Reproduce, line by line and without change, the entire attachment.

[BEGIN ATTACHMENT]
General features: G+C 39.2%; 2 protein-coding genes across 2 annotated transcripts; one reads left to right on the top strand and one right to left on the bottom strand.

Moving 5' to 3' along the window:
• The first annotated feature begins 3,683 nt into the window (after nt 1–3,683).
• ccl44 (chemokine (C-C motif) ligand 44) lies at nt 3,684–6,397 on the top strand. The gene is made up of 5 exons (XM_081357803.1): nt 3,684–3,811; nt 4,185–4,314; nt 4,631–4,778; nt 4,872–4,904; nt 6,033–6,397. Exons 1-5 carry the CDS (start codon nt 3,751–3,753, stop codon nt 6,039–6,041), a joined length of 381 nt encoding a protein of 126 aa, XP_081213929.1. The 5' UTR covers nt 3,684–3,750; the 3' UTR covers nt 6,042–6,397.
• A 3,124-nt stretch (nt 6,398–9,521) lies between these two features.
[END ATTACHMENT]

General features: G+C 39.2%; 2 protein-coding genes across 2 annotated transcripts; one reads left to right on the top strand and one right to left on the bottom strand.

Moving 5' to 3' along the window:
• The first annotated feature begins 3,683 nt into the window (after nt 1–3,683).
• ccl44 (chemokine (C-C motif) ligand 44) lies at nt 3,684–6,397 on the top strand. The gene is made up of 5 exons (XM_081357803.1): nt 3,684–3,811; nt 4,185–4,314; nt 4,631–4,778; nt 4,872–4,904; nt 6,033–6,397. Exons 1-5 carry the CDS (start codon nt 3,751–3,753, stop codon nt 6,039–6,041), a joined length of 381 nt encoding a protein of 126 aa, XP_081213929.1. The 5' UTR covers nt 3,684–3,750; the 3' UTR covers nt 6,042–6,397.
• A 3,124-nt stretch (nt 6,398–9,521) lies between these two features.